The School of Geography, Politics and Sociology

Nicholas Barrand

Dr Nicholas Barrand

Nicholas graduate in 2001 with a BSc in Geography. He is now Higher Scientific Officer at the British Antarctic Survey.

Studying at Newcastle

I would say that the most valuable way in which my time in Newcastle shaped my career path was by introducing me to a wide variety of topics in earth science, and to some of the scientists working in these fields.

Having the time and opportunity to spend learning about these subjects meant that by the end of my degree I had a much better idea about what I was interested in, and perhaps as importantly, what I was not interested in.

I was also able to learn how I could pursue a career in my chosen field, and the skills I learnt during my undergraduate degree meant that I was now qualified to conduct further research.

Career profile

I'm currently employed as a Higher Scientific Officer at the British Antarctic Survey in Cambridge. I'm a research scientist in the Ice Sheets Group. In my role, I conduct scientific research on the glaciology of Antarctica.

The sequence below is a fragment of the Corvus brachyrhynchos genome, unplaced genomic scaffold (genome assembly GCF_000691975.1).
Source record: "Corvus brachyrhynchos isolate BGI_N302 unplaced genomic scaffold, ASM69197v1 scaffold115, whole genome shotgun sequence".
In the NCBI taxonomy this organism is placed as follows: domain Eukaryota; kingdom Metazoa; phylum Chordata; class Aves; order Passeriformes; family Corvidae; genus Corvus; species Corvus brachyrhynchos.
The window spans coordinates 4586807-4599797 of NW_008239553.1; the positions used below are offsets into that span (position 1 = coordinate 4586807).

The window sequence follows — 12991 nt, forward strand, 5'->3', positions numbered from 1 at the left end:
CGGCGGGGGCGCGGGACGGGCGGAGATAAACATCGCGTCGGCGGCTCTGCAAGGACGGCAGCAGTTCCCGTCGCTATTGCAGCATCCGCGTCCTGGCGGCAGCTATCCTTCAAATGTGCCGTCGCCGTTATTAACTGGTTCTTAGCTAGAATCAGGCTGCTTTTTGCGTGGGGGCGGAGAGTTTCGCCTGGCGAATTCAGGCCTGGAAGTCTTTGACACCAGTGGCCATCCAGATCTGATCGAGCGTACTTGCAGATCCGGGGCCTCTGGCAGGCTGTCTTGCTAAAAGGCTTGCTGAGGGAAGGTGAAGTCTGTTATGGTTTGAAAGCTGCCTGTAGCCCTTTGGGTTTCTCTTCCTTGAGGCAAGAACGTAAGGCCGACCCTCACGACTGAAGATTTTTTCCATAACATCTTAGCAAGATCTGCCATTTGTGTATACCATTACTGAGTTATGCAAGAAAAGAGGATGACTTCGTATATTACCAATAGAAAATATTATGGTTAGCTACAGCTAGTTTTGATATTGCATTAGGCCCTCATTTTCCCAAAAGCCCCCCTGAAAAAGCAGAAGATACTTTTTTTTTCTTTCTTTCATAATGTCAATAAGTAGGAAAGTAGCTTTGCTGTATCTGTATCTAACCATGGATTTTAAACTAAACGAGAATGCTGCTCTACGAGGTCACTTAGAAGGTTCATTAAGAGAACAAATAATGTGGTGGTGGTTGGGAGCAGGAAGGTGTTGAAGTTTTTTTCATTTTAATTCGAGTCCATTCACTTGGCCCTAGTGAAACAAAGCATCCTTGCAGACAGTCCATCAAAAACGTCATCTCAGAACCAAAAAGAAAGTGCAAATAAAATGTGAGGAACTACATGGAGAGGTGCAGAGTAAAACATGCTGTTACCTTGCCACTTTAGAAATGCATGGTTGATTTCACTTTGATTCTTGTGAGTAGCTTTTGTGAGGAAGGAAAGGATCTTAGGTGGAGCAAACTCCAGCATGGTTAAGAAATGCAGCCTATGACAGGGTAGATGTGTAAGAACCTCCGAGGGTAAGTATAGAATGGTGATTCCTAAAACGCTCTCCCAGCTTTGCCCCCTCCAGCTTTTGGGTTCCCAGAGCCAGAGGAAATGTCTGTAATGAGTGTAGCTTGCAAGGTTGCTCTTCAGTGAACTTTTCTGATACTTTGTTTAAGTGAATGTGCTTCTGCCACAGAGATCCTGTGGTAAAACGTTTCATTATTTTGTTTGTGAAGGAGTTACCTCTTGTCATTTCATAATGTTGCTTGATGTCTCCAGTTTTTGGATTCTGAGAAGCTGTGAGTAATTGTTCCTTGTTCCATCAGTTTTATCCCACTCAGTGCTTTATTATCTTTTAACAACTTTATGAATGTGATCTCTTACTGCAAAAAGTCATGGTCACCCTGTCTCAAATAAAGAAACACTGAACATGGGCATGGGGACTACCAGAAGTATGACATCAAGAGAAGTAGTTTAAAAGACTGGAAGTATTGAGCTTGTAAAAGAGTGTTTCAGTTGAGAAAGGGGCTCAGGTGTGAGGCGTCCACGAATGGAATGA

My present role involves the use of airborne and satellite remotely-sensed datasets, in combination with in situ measurements and numerical models, to examine the response of the Antarctic Peninsula ice sheet to climate change.

After graduating from Newcastle, I completed an MSc in Geographical Information Systems at the University of Leeds (2001 – 2002). I then did my PhD in Glaciology / Remote Sensing at University of Wales, Swansea (2002-2007).

Before starting my current role I worked as a Post-Doctoral Research Fellow at Department of Earth & Atmospheric Sciences, University of Alberta, Canada.

Remembering Newcastle

The opportunity to learn about many different fields of physical geography/earth science research was really valuable. It offered me a solid grounding in the principles of the scientific method and rigorous quantitative analysis. It also allowed me the opportunity to conduct scientific fieldwork in the UK and abroad.

I really enjoyed meeting people (both students and staff) who were enthusiastic about their work and highly motivated by the advancement of knowledge in their respective fields.

In terms of the taught modules, I was most interested in topics such as:

  • philosophy of science
  • quantitative analysis
  • field techniques and field courses
  • quaternary climate change
  • geomorphological techniques
  • geographical information science
  • catchment hydrology

My field trip memories include the second year field course to the Loch Assynt region of north west Scotland with Ian Boomer, Andy Baker and others. In the third year I went to Western Canada with Darrel Maddy, Ian and others.